Though a straight line appears to be the shortest distance between 2 points, life has a way of confounding geography. Often it is the dalliances and the detours that define us. There are no maps to guide our most important searches; we must rely on hope, chance, intuition and a willingness to be surprised.

Wednesday, January 31, 2007

Tahiti... and Cyclone Arthur

The sight that greeted Captain Cook as he discovered French Polynesia way back in the day (by which I mean I can't remember the date).

You wouldn't think Tahiti would be a difficult place to love - even if it is French... but my first few hours in what was once perhaps the dictionary definition of paradise didn't feel like the start of a love affair - pas de tout.

It all started before i'd even landed, arguably before I'd even taken off. Flying into Tahiti and seeing hundreds of verdant, volcanic mountains stretched across 2.5m sq kms of the Pacific must be an incredible experience. Not that i'll ever know as - for some French beaurocratic reason or other - all international departures and arrivals take place in the middle of the night. So it was that I arrived at 1am, with 5 hours of jet lag, queued for an hour to get through passport control (they aren't that picky at Calais), and emerged from the terminal building into a cyclone.

No, really. I'm not exaggerating. Cyclone Arthur had been working its merry way through French Polynesia for two weeks before my flight touched down on the 26th. Something the pilots kept very quiet about when they gave their 'welcome to Tahiti where the local time is...' speech. I should have suspected something was up though when we were still flying through cloud as the wheels were reaching for the tarmac.

Drenched. This is the look of a man who has lived through a cyclone - clearly insane...

After the passport fiasco, myself and some friends i'd met on Easter Island cautiously emerged from the terminal looking for somewhere to sleep for a few hours. The Lonely Planet had promised that a cheap (for Tahiti) youth hostel was a few hundred meters from the terminal - perhaps a five minute walk. Had this been the case, I might have been merely drenched rather than completely saturated. However, the people of Tahiti seem to switch off all of their lights at night (I guess electricity must be just as expensive as every other darned thing there) and with the biblical downpour blurring our vision and our inability to read French signs, we toured around the outskirts of the airport for a good 30 minutes in apocalyptic weather conditions. Just as we wondered if the hostel was perhaps buried a few hundred metres under the terminal, the derelict and darkened shed we'd passed a number of times turned out - on closer inspection - to be the hostel. Sadly there were only 4 beds for 6 of us. Apologies to Lucy and Khalind who had to go out again into the torrent - your nobility on French soil will forever be remembered. This was particularly tough on Khalind, who not only managed to remain good humoured throughout but actually started chuckling to himself as the deluge reached it's climax. A possible candidate for a modern-day re-enactment of the Great Flood i reckon...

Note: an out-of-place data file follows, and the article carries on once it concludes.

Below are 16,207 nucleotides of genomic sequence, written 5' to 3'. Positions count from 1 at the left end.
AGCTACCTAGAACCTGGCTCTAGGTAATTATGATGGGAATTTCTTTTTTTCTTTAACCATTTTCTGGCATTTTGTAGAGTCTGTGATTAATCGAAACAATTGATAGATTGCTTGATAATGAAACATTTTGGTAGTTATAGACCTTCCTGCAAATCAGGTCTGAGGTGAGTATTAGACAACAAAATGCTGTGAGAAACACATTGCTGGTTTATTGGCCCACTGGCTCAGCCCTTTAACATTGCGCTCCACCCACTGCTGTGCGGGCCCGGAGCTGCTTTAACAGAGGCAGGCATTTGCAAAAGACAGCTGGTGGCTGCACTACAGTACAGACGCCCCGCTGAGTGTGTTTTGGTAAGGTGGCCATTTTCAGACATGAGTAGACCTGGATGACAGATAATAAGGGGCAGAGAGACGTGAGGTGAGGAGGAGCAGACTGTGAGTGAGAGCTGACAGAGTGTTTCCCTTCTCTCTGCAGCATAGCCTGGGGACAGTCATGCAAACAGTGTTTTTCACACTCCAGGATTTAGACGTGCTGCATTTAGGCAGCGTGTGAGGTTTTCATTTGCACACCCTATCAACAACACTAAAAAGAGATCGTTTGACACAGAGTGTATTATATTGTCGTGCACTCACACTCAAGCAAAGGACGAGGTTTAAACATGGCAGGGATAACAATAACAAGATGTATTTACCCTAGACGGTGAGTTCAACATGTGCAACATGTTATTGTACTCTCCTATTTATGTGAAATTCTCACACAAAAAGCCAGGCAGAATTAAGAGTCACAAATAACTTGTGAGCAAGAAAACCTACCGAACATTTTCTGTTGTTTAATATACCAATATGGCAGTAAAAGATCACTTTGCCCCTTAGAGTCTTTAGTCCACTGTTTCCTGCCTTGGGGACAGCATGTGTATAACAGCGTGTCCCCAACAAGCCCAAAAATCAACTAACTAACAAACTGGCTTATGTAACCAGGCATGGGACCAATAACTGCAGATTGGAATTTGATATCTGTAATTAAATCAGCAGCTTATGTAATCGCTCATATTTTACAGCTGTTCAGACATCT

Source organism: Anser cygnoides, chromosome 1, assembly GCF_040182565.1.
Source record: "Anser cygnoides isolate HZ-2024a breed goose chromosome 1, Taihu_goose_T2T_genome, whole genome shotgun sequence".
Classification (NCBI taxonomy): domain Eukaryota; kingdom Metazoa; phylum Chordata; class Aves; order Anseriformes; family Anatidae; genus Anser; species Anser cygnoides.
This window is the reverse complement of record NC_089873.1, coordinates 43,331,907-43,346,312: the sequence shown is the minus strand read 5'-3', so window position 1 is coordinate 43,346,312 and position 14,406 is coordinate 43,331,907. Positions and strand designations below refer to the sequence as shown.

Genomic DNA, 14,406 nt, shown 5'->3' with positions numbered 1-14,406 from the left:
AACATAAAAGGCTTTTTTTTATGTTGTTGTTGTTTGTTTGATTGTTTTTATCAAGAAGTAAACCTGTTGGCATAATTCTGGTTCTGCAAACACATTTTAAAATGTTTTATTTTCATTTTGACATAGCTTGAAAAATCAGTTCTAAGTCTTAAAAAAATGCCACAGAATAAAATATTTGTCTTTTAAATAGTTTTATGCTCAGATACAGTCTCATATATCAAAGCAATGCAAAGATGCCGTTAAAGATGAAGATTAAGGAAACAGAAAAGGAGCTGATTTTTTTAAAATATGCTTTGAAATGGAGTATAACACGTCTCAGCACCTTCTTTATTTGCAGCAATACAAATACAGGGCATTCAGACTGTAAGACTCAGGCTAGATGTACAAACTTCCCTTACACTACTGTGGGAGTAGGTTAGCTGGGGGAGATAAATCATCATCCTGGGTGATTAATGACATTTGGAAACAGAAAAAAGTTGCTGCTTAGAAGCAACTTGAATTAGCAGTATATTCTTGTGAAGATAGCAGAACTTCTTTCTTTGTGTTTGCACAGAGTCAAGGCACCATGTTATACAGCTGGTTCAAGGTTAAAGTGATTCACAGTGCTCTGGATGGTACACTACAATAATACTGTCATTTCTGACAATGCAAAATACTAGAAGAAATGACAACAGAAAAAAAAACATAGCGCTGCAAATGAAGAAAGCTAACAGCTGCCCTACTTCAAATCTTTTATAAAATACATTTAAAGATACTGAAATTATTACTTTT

So I had a bed, and managed several hours' sleep before being woken by jet lag. Another friend - Roland - and I resolved that, though we were hungry, thirsty and narcoleptic, and though our credit cards wouldn't work in any of the French ATMs, we had to galvanise ourselves and get as far away from Tahiti airport as humanly possible.

And that's when it all started to get better. Our first step was to take the ferry to Moorea, an hour from Tahiti. What a great decision that turned out to be. This small island was discovered by Captain Cook in the late 18th century (he certainly got about that guy) and is, allegedly, a contender alongside Bora Bora for most beautiful island in the word. Within hours of arriving there, the rain stopped and the sun even tried to come out. We later discovered the full extent of our good fortune - the tail of the cyclone had cleared away just that morning.

As well as great scenery, superb beaches and incredibly warm sea-water, Moorea is a great place for diving. After a fairly quiet evening, I got up at 8am to do a dive, which i was promised would feature some fairly large sharks. And though the visiblity wasn't great, I did see a whole host of fish that I hadn't seen before including Lemon Sharks (fairly big) and Black Tipped Reef Sharks (medium sized).

So how to sum up Tahiti...

I could mention that the banknotes are ridiculously big, the locals insist on speaking French when I'm trying to learn Spanish, and everyone drives a renault, citreon or peugot, which is fair enough in gay Paris, but in the middle of the Pacific???

But I'd rather make a point of the fact that, despite only having 2 days to make an impression, and beginning with the worst start imaginable, Tahiti left me with some very pleasant memories. And how many Scotsmen can say they've lived through a cyclone? (Actually, if you've been to Aberdeen in the winter, ie September to May...)

So overall I'd recommend Tahiti to anyone not on a budget. But if you're going in January, check the weather forecast first.
The crystal-clear waters and (sometime) blue-skies of French Polynesia.

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